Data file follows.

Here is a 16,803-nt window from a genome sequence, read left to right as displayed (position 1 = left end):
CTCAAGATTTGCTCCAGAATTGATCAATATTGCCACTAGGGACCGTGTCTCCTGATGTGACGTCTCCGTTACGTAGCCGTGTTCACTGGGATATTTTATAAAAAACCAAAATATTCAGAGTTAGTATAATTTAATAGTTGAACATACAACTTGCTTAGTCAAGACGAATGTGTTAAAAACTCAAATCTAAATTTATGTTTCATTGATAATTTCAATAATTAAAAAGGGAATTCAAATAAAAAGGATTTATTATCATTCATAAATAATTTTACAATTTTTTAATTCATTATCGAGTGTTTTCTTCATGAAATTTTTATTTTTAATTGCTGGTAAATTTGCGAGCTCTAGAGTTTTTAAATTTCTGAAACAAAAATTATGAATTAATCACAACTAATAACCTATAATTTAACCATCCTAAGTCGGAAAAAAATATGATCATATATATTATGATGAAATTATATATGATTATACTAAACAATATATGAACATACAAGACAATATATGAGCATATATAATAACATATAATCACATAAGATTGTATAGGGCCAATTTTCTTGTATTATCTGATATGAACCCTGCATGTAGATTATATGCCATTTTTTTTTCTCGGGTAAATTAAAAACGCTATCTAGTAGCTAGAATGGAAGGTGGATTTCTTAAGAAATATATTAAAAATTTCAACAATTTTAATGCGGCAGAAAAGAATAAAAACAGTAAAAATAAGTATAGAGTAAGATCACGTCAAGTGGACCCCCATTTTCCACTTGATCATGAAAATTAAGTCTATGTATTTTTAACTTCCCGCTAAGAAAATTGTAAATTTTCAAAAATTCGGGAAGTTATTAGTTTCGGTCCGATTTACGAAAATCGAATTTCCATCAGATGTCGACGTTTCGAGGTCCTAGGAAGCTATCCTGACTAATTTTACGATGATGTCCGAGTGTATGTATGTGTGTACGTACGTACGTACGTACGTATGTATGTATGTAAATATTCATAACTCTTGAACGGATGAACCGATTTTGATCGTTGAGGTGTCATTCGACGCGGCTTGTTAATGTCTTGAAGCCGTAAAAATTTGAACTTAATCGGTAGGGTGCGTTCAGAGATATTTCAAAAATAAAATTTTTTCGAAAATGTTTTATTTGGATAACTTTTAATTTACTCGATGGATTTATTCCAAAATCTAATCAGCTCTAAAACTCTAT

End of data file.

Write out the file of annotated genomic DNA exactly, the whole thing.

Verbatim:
Here is a 16,803-nt window from a genome sequence, read left to right as displayed (position 1 = left end):
CTCAAGATTTGCTCCAGAATTGATCAATATTGCCACTAGGGACCGTGTCTCCTGATGTGACGTCTCCGTTACGTAGCCGTGTTCACTGGGATATTTTATAAAAAACCAAAATATTCAGAGTTAGTATAATTTAATAGTTGAACATACAACTTGCTTAGTCAAGACGAATGTGTTAAAAACTCAAATCTAAATTTATGTTTCATTGATAATTTCAATAATTAAAAAGGGAATTCAAATAAAAAGGATTTATTATCATTCATAAATAATTTTACAATTTTTTAATTCATTATCGAGTGTTTTCTTCATGAAATTTTTATTTTTAATTGCTGGTAAATTTGCGAGCTCTAGAGTTTTTAAATTTCTGAAACAAAAATTATGAATTAATCACAACTAATAACCTATAATTTAACCATCCTAAGTCGGAAAAAAATATGATCATATATATTATGATGAAATTATATATGATTATACTAAACAATATATGAACATACAAGACAATATATGAGCATATATAATAACATATAATCACATAAGATTGTATAGGGCCAATTTTCTTGTATTATCTGATATGAACCCTGCATGTAGATTATATGCCATTTTTTTTTCTCGGGTAAATTAAAAACGCTATCTAGTAGCTAGAATGGAAGGTGGATTTCTTAAGAAATATATTAAAAATTTCAACAATTTTAATGCGGCAGAAAAGAATAAAAACAGTAAAAATAAGTATAGAGTAAGATCACGTCAAGTGGACCCCCATTTTCCACTTGATCATGAAAATTAAGTCTATGTATTTTTAACTTCCCGCTAAGAAAATTGTAAATTTTCAAAAATTCGGGAAGTTATTAGTTTCGGTCCGATTTACGAAAATCGAATTTCCATCAGATGTCGACGTTTCGAGGTCCTAGGAAGCTATCCTGACTAATTTTACGATGATGTCCGAGTGTATGTATGTGTGTACGTACGTACGTACGTACGTATGTATGTATGTAAATATTCATAACTCTTGAACGGATGAACCGATTTTGATCGTTGAGGTGTCATTCGACGCGGCTTGTTAATGTCTTGAAGCCGTAAAAATTTGAACTTAATCGGTAGGGTGCGTTCAGAGATATTTCAAAAATAAAATTTTTTCGAAAATGTTTTATTTGGATAACTTTTAATTTACTCGATGGATTTATTCCAAAATCTAATCAGCTCTAAAACTCTAT